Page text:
Current Thoughts on Strength

(Kauai, 2005)

I have an ongoing battle with fitness.

On the one hand, I've always been an obsessively healthy eater. I can remember refusing fatty foods while still in a high chair. I've never really been a huge fan of sweets. I was vegetarian for 11 years, then I wasn't, now I'm eating healthier than at any other time in my life prior, and maintain a "mostly vegan" diet.

Fitness? Not so much. I am lazy.

I've always felt like I didn't have as much energy as other people. In high school, I was perpetually envious of the energetic people around me. They too were in the homework-heavy classes, did a sport, and participated in drama club. But whereas I had difficulty even showing up to those things, and tried to do as little as possible when I did show up, they did even more. They did theater outside of school too. They did two sports. Or three sports. They ran for school office. They DID ALL THEIR HOMEWORK.

One of the things I regret most about high school is not being sportier. I had an opportunity to be a volleyball player. I think I could have been a great volleyball player. I passed it up.

Nowadays when I mention my interest in working out, or being fit, I'm inevitably met with snickering, albeit good-natured snickering, because I am naturally thin. Okay. That's fair.

I'm talking about being FIT though. There's a difference. I've never stuck with any particular activity long enough to become strong and fit. I dabble, but I don't commit.

At the moment, I'm in a wonderful space. I do yoga regularly. I do workouts that target certain muscle groups. I have run a bit in the last few months. I hike 4 miles a week, and we're about to double that, in hopes of making it farther up the Na Pali coast than we did 6 and a half years ago. I've been feeling the fittest I've ever felt in my life.

But it's not enough.

I want to be STRONG. I want to actually see muscles. I don't want to be a huge, vein-popping heavyweight champion, which many people oddly assume is my goal upon hearing that I want to "tone up." Because somehow there's no distance between wanting my abs to show and being a female Arnold Schwarzenegger.

"Okay, just don't get too fit." Huh? What's with that? What does that even mean? I say I want to be fit and strong, and I'm met with looks of concern and insinuations that I might be taking it too far. Wanting to be strong is taking it too far? I promise you, I am in no danger whatsoever of taking fitness pursuits too far. There is no chance in hell that I will become too muscle-y.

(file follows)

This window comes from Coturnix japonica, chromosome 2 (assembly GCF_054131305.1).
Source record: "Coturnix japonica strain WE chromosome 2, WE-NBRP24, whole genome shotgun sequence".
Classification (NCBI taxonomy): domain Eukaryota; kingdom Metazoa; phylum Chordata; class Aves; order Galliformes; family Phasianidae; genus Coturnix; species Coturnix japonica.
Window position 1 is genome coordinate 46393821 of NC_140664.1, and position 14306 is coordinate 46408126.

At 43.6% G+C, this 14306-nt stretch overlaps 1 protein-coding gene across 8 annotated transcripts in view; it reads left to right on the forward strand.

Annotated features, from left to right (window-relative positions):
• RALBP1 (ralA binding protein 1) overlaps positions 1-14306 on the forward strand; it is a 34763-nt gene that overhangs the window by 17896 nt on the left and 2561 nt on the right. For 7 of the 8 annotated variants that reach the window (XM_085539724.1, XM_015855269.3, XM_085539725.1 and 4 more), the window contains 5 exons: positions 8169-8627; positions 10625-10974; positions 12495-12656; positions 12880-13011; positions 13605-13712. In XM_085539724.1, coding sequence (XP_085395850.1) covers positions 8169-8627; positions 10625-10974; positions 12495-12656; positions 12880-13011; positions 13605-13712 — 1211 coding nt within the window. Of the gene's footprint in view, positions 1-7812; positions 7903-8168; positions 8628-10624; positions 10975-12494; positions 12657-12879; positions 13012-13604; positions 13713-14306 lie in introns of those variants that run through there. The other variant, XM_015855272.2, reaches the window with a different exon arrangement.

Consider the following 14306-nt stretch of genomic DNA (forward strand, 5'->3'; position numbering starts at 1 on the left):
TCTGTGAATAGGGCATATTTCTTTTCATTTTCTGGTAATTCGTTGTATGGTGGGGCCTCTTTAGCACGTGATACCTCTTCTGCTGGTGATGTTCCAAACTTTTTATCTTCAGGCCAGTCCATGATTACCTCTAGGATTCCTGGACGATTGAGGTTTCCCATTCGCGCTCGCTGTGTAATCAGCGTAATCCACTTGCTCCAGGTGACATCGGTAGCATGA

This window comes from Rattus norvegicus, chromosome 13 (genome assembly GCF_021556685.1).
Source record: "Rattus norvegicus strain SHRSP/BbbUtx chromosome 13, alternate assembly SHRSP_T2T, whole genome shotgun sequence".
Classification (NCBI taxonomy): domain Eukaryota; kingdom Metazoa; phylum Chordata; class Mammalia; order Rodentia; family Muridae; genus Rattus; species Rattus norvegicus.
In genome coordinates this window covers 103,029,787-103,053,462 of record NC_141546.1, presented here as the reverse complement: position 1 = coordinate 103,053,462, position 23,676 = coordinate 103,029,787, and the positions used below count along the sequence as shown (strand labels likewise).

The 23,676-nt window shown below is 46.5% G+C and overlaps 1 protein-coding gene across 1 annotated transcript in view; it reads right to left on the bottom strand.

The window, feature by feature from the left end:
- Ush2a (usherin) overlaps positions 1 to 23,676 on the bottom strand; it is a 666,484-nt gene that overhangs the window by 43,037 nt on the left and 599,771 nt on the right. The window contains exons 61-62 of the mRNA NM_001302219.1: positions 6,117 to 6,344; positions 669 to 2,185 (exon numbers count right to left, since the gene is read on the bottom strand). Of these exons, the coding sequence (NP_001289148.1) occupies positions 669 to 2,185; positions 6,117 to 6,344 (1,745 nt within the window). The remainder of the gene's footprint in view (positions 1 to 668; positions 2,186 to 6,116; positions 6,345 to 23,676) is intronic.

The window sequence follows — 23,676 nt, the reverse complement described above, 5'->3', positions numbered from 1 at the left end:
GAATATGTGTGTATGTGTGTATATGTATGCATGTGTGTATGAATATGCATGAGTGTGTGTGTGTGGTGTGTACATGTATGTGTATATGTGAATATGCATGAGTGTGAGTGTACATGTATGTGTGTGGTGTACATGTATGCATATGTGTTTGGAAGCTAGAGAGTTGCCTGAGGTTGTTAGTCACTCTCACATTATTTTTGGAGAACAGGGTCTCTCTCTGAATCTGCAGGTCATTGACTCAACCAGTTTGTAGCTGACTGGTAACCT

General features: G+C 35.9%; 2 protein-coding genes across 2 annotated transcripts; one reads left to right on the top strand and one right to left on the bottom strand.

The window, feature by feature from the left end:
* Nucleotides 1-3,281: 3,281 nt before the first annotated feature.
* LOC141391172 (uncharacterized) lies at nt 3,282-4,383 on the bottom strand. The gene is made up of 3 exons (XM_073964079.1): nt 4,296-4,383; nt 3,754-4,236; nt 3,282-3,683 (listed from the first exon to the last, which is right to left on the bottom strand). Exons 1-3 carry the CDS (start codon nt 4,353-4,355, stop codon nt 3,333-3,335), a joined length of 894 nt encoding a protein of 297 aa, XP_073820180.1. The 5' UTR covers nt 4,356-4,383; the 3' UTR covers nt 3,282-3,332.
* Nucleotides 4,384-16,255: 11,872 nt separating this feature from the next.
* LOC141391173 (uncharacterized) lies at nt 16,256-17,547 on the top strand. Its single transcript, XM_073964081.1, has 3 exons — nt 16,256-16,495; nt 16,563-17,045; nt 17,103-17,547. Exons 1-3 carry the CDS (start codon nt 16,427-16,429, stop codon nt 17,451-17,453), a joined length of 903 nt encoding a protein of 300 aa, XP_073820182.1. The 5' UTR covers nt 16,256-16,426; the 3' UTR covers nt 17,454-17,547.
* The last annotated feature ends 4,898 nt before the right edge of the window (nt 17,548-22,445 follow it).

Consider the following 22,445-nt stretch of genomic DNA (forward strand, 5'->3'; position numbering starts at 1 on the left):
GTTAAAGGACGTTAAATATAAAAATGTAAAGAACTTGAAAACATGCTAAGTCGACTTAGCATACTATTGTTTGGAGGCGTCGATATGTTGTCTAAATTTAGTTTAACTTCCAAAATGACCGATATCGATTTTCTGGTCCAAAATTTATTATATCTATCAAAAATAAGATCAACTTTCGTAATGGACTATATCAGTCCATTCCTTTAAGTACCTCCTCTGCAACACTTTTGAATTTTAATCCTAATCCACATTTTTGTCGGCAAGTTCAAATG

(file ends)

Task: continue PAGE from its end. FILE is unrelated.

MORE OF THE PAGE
Is it really wrong for me to want to SEE my own results? Is it wrong that I, in my naturally thin state, want to improve upon that? Shocker: I want a 6 pack. Or an 8 pack. I do. Sue me. Should I be ashamed of this?

Now I'm at the point where I can almost nearly start to see the beginnings of a 6 pack. Almost. If I lean back. When the sun is right.

I feel awesome.

And I started Krav Maga classes this week. And it was awesome. And I learned something.

It's not about the muscles. It's about knowing that I can accomplish something physical. Something hard. I want to train for something. I want to be good at something. I want to feel confident in my physical body, in my strength and abilities. And I think I kind of want to be an athlete. (Relatively speaking anyway.) I really love the idea that I could know how to fight. Truly fight. Should I need to.

My plan is to be even more fit, more active, the older I get. Aging isn't scary if I continue to improve myself. I can hike much farther at 31 than I could at 25. I hope my 40 year old self puts my 30 year old self to shame. And so forth.

What could feel stronger than that?